All about WebLogic RMI

Ms. Veep noticed that the problems are just like the problems she saw on an HTML page the week before. "We're developing both servlets that display in browser pages and a client-side pure-Java application. It's easy to make multiple clients for multiple uses," the Java engineer said.

"You mean you can get a browser view or an application view?" Ms. Veep asked. "That'll be nice for some of our remote users!"

Here we've selected an open call from the top window and set the Status in the Problem frame to closed, then clicked the Update button.

Closing a problem

Ms. Veep pointed again at the application. "What about the rest of these panels? Customer and Contact?"

"Just click the tab to show more details." The Java engineers explains the application interface to Ms. Veep. "Query results appear in the top window, where you can select a record to show details associated with it. You can add new problems or update existing problems in this version."

"How about the Active Users panel?" Ms. Veep said. "I see my name showed up!"

"Yeah. The top right panel -- "Active Users" -- shows all the available BigTel field engineers currently logged in -- including you, since you just logged in. As each engineer logs in and out, we use WebLogic Server's Remote Method Invocation (RMI) and WebLogic Events to update the object that keeps up with who is available. The Login/logout object itself remains on the WebLogic Server, but everyone can operate on it with RMI."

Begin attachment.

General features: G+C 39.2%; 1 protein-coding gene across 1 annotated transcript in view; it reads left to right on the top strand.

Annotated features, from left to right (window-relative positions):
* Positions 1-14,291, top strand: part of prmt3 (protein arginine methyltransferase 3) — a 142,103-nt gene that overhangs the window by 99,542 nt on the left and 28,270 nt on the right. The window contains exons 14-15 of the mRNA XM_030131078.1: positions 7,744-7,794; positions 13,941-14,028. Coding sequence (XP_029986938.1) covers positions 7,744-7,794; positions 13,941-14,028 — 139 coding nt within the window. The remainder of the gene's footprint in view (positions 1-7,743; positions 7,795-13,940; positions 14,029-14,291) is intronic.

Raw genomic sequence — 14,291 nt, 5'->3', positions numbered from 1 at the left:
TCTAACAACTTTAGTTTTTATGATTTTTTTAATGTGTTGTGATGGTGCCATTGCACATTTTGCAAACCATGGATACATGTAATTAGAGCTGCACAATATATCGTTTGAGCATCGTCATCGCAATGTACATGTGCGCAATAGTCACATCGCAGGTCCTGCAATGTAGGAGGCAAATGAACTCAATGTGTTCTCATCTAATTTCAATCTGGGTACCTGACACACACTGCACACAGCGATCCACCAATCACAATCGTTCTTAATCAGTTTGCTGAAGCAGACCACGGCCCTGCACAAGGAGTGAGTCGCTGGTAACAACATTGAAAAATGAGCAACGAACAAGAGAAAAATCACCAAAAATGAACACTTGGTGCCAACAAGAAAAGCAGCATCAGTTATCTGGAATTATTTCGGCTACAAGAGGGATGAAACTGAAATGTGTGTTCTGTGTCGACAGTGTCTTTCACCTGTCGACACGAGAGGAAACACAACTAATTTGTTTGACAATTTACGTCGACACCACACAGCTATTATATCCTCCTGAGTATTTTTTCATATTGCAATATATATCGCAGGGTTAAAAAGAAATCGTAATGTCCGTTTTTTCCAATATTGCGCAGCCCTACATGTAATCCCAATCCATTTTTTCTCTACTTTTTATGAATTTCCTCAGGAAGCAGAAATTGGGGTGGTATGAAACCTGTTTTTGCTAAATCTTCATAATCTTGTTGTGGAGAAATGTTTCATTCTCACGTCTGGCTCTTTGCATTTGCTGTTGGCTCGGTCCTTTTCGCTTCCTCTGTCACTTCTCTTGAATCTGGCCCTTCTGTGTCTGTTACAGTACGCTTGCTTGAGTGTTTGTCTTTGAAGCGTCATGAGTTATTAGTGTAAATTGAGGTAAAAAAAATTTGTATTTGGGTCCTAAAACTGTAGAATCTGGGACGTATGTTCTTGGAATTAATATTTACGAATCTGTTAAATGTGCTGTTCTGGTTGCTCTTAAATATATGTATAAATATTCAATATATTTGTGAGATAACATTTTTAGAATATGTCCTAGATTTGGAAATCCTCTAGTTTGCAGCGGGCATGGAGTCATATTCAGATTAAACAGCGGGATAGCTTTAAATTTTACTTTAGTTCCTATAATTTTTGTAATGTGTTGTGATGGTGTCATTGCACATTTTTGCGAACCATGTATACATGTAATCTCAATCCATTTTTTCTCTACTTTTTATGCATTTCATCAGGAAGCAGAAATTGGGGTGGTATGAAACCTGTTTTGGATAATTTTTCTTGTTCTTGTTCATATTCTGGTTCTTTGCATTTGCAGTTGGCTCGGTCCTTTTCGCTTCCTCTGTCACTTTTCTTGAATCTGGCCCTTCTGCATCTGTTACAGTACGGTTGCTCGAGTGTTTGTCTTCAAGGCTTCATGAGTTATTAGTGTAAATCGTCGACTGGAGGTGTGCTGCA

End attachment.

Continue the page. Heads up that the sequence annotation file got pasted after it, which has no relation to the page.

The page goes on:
The Java engineer stepped up to the whiteboard again. "Here's how it works," he says and sketches it out. "The client application can be very small or comfortably large, depending on how much bandwidth we have for the connection."

"So how does this update the screen so quickly when you log in?" Ms. Veep asked.

The users 
panel uses WebLogic Events for instant feedback

"This panel," the Java engineer said, pointing to the list of users in the upper right corner of the application, "has registered an interest with WebLogic Server in Login/logout events. The Login/logout object on the server sends an event to WebLogic Server whenever it changes. The end result is instant updates. It's a very simple model, really easy to use."

"It's great to be able to see at a glance who is on call!" Ms. Veep said. "That's be a big productivity increase for everyone."

"What about scalability? Our call load is growing a lot!" Mr. Imayess said.

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